Stephen “steve farrelly” Farrelly

Super Mario Maker 2






"Great for the fully-at-home family but also social from an online perspective and sharing your challenging builds among friends and the greater online community..."



While I don’t specifically create in Mario Maker (though I should), I enjoy watching my son, who is a budding young game designer, try to challenge the household with impossible level designs. He also does this in the later-mentioned Minecraft, but for now, this is a great game to be looking at where time-management is concerned. Limitless possibilities between base design and making a Nightmare level course with your favourite artistic design in front of you from the series is, purely, fun. Great for the fully-at-home family but also social from an online perspective and sharing your challenging builds among friends and the greater online community, Mario Maker might seem an odd go-to, but the creativity and personal challenge behind your myriad design and play options make it a great distraction that, most importantly, challenges and charges the brain, too.


MK11






You might not know this as a baseline, but fighting games are almost their own esports league. A League of Legends player isn’t in the same league as a Mortal Kombat player in the same way Daniel Riccardio is no footy player of the Patrick Cripps ilk, and vice-versa. BUT, what makes this game (and all fighting games, really), attributable to this list is that they’re ever-challenging and have both single-player and multiplayer on their sides. In the case of Mortal Kombat, said story is nothing but pure 80s/90s-esque narrative cheese and if you can’t laugh while pushing through an unprecedented pandemic, then what else can you do but count the rolls of TP next to the dunny, or the cans of perishables in the kitchen cupboard or pantry. It’s also a game you can follow from an esports perspective with gusto, but with no real need to know its frame-data intricacies. And who doesn’t love mastering a good Fatality?


Minecraft







"I gawk in awe at the speed at which my son navigates the game’s aged UI and menu system, while building… well, anything..."



This is another good one for the whole family. As with Mario Maker, I gawk in awe at the speed at which my son navigates the game’s aged UI and menu system, while building… well, anything. He’s created a fish zoo, built a castle with his mum in co-op and even made his own parkour courses using his parents as QA, just to get jump distances and skill challenge perfectly aligned. With Creative Mode and Survival Mode alongside myriad multiplayer offerings and the aforementioned co-op, as well as being a digital creative tool for old and young alike, now that most kids are being urged to stay at home, Minecraft -- available on all platforms -- is almost a no-brainer. I just wish the boy would turn his FOV down, it’s like watching a skate video from the 90s when everyone was filming almost entirely with fish-eye lenses.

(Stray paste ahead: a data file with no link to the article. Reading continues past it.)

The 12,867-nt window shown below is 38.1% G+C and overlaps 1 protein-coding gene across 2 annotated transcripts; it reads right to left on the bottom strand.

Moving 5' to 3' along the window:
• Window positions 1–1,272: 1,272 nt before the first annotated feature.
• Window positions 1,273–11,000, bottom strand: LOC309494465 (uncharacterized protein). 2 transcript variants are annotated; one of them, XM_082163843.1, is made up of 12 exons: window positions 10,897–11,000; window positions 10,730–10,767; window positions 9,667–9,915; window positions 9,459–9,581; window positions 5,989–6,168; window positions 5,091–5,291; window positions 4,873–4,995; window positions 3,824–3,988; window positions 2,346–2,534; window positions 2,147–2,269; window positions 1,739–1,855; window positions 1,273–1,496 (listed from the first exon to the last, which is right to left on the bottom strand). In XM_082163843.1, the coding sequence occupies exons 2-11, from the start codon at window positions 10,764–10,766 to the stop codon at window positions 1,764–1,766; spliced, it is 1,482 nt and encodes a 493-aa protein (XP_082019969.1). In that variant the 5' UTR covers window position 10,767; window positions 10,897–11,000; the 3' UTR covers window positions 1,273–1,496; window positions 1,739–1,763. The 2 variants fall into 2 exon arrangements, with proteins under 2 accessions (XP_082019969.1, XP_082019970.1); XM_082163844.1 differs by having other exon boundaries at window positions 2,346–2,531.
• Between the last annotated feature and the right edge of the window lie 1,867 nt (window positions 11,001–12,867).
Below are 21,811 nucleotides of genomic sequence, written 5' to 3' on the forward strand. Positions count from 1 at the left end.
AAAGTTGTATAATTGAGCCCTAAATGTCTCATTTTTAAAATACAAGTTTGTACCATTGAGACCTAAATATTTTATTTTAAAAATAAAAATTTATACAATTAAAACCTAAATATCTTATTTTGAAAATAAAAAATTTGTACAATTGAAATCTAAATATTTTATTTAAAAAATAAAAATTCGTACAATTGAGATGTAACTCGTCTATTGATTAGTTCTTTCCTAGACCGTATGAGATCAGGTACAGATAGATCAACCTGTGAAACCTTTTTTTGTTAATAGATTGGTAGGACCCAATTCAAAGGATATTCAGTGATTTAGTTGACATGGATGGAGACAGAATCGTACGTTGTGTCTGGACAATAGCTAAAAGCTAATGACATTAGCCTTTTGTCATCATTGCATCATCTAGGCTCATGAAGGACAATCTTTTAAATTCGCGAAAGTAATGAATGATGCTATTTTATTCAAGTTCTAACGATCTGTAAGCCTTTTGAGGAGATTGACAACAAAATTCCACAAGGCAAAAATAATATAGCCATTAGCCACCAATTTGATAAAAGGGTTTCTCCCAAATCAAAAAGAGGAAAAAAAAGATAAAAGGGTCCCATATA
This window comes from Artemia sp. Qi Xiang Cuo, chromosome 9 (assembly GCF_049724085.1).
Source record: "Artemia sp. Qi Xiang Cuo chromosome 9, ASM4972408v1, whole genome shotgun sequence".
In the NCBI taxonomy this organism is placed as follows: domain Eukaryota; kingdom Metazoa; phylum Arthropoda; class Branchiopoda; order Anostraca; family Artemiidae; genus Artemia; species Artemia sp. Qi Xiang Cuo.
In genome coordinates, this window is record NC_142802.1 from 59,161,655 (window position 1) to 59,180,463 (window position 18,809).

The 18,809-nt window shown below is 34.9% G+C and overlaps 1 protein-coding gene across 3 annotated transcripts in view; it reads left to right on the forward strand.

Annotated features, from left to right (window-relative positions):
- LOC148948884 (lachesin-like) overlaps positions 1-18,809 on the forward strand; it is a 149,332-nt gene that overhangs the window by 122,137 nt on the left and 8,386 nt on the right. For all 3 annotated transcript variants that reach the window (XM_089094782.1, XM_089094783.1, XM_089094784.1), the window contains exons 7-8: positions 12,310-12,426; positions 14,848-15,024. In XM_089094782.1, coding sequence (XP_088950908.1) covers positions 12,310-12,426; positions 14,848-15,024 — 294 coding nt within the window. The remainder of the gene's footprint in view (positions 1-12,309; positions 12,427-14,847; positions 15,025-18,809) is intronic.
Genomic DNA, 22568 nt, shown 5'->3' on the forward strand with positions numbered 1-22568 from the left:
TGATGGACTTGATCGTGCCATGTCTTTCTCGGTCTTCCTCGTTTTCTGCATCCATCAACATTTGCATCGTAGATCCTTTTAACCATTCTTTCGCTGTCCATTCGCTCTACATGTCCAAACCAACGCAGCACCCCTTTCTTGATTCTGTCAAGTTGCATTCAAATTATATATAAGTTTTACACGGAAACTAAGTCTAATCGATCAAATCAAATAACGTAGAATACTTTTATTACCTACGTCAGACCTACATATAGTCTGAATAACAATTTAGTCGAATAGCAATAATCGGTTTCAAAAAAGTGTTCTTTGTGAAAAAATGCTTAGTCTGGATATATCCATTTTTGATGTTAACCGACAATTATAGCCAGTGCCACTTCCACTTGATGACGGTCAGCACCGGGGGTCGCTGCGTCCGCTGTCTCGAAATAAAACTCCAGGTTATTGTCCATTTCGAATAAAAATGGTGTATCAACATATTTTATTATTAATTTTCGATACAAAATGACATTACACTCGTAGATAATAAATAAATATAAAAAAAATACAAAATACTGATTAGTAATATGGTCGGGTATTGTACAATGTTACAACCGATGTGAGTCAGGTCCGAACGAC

Ori and the Will of the Wisps






This is actually my current go-to because as a true Metroidvania-designed game, Ori and the Will of the Wisps is full of secrets and collectables for the OCD of us out there where completionism in games is concerned. Add to that the grand scale of its art-direction, level-design, soundtrack, animations and epicly cute story, alongside challenging traversal, escalating enemy challenge and those massive boss-battles, and, well, you’ve got yourself a gaming stew for the ages. It’s also an easy game to play in spurts with all inputs perfectly placed on the controller for basic muscle memory gaming. Oh, and did I mention just how freaking gorgeous it is? Even if you’re not a completionist type, it might now be time to change those (lacking) habits and get out and find every skill, upgrade, spirit orb et al.


Red Redemption 2






"Between both character arcs, Red Dead Redemption 2 challenges you to go off the beaten path, and in the most luscious game-world ever created this is an easy carrot to follow..."



Rockstar is notorious for embedding secret after secret in its open-world games, and with Red Dead Redemption 2 being its biggest ever, there’s a good chance you haven’t found anything, Jon Snow. Between both character arcs, Red Dead Redemption 2 challenges you to go off the beaten path, and in the most luscious game-world ever created this is an easy carrot to follow. Vampires, UFOs, meteorites, robots and more await you in this digital realisation of the Wild West. Couple the more odd stuff with tracking every animal, hunting, making outfits, adding loosely to an ever-growing diary or just “taking in a show”, and you have a game that consistently delivers. And all of that is without mentioning Red Dead Online, which is quickly becoming its own beast. For mine though, it’s just about riding horseback through the most detailed game-world of this generation, and perhaps even the next.


/End




There’s no point panicking at this stage of where we’re at in 2020, but there is value in listening, staying properly informed (not Facebook or Twitter informed) and making the most of those things that give us an escape, help us wind down, or just generally engage the mind. “Social distancing” is becoming an ugly term among many groups of people, but we live in an ever-connected world -- something gamers have been on top of longer than anyone. Jump online, chat with friends, get a Discord channel, create a Slack Group, a WhatsApp group, use Skype, Teams or HangOuts. Or, just talk with your friends directly across games of Rocket League or something. Now is not the time to wholly isolate your mind and, truly, gaming is the best place to remain socially active and mentally fit in “uncertain times”.